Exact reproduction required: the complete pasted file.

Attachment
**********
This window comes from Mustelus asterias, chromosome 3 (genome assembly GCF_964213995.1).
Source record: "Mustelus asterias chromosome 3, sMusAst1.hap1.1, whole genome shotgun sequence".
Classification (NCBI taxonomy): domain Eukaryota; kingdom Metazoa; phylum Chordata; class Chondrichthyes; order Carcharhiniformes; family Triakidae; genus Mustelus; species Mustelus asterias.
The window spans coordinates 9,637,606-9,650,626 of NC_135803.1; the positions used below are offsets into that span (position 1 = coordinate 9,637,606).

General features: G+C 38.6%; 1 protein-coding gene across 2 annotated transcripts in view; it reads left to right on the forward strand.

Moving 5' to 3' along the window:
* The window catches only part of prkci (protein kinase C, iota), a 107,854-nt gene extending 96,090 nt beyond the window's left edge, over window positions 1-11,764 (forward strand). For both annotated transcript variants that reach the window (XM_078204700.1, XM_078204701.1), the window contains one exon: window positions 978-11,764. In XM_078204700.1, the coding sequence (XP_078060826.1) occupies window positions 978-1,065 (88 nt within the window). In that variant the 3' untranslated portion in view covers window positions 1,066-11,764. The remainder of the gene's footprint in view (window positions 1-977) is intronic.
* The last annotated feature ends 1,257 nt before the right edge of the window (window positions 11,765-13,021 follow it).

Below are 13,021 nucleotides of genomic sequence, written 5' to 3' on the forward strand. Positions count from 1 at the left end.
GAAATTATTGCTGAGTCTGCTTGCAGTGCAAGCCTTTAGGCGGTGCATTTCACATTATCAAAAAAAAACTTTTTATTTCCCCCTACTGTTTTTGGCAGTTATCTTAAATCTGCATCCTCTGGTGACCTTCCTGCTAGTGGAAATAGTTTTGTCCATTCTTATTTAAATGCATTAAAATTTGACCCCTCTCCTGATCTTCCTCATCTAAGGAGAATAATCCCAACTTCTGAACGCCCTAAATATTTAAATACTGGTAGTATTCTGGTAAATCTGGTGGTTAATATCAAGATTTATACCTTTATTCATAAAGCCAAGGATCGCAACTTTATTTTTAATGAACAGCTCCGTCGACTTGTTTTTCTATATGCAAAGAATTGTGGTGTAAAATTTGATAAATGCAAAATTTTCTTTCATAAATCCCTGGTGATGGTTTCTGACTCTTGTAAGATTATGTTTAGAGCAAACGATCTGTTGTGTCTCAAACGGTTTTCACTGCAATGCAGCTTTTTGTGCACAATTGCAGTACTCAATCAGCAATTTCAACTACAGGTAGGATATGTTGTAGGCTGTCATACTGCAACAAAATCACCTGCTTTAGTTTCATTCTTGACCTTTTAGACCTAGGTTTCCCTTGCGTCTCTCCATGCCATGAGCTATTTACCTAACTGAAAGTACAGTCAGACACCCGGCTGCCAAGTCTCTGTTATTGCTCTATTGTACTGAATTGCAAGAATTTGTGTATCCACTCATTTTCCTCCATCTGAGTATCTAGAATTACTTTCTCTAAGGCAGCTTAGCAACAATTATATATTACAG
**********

This window comes from Mustelus asterias, chromosome 3 (genome assembly GCF_964213995.1).
Source record: "Mustelus asterias chromosome 3, sMusAst1.hap1.1, whole genome shotgun sequence".
Classification (NCBI taxonomy): domain Eukaryota; kingdom Metazoa; phylum Chordata; class Chondrichthyes; order Carcharhiniformes; family Triakidae; genus Mustelus; species Mustelus asterias.
The window spans coordinates 9,637,606-9,650,626 of NC_135803.1; the positions used below are offsets into that span (position 1 = coordinate 9,637,606).

General features: G+C 38.6%; 1 protein-coding gene across 2 annotated transcripts in view; it reads left to right on the forward strand.

Moving 5' to 3' along the window:
* The window catches only part of prkci (protein kinase C, iota), a 107,854-nt gene extending 96,090 nt beyond the window's left edge, over window positions 1-11,764 (forward strand). For both annotated transcript variants that reach the window (XM_078204700.1, XM_078204701.1), the window contains one exon: window positions 978-11,764. In XM_078204700.1, the coding sequence (XP_078060826.1) occupies window positions 978-1,065 (88 nt within the window). In that variant the 3' untranslated portion in view covers window positions 1,066-11,764. The remainder of the gene's footprint in view (window positions 1-977) is intronic.
* The last annotated feature ends 1,257 nt before the right edge of the window (window positions 11,765-13,021 follow it).

Below are 13,021 nucleotides of genomic sequence, written 5' to 3' on the forward strand. Positions count from 1 at the left end.
GAAATTATTGCTGAGTCTGCTTGCAGTGCAAGCCTTTAGGCGGTGCATTTCACATTATCAAAAAAAAACTTTTTATTTCCCCCTACTGTTTTTGGCAGTTATCTTAAATCTGCATCCTCTGGTGACCTTCCTGCTAGTGGAAATAGTTTTGTCCATTCTTATTTAAATGCATTAAAATTTGACCCCTCTCCTGATCTTCCTCATCTAAGGAGAATAATCCCAACTTCTGAACGCCCTAAATATTTAAATACTGGTAGTATTCTGGTAAATCTGGTGGTTAATATCAAGATTTATACCTTTATTCATAAAGCCAAGGATCGCAACTTTATTTTTAATGAACAGCTCCGTCGACTTGTTTTTCTATATGCAAAGAATTGTGGTGTAAAATTTGATAAATGCAAAATTTTCTTTCATAAATCCCTGGTGATGGTTTCTGACTCTTGTAAGATTATGTTTAGAGCAAACGATCTGTTGTGTCTCAAACGGTTTTCACTGCAATGCAGCTTTTTGTGCACAATTGCAGTACTCAATCAGCAATTTCAACTACAGGTAGGATATGTTGTAGGCTGTCATACTGCAACAAAATCACCTGCTTTAGTTTCATTCTTGACCTTTTAGACCTAGGTTTCCCTTGCGTCTCTCCATGCCATGAGCTATTTACCTAACTGAAAGTACAGTCAGACACCCGGCTGCCAAGTCTCTGTTATTGCTCTATTGTACTGAATTGCAAGAATTTGTGTATCCACTCATTTTCCTCCATCTGAGTATCTAGAATTACTTTCTCTAAGGCAGCTTAGCAACAATTATATATTACAG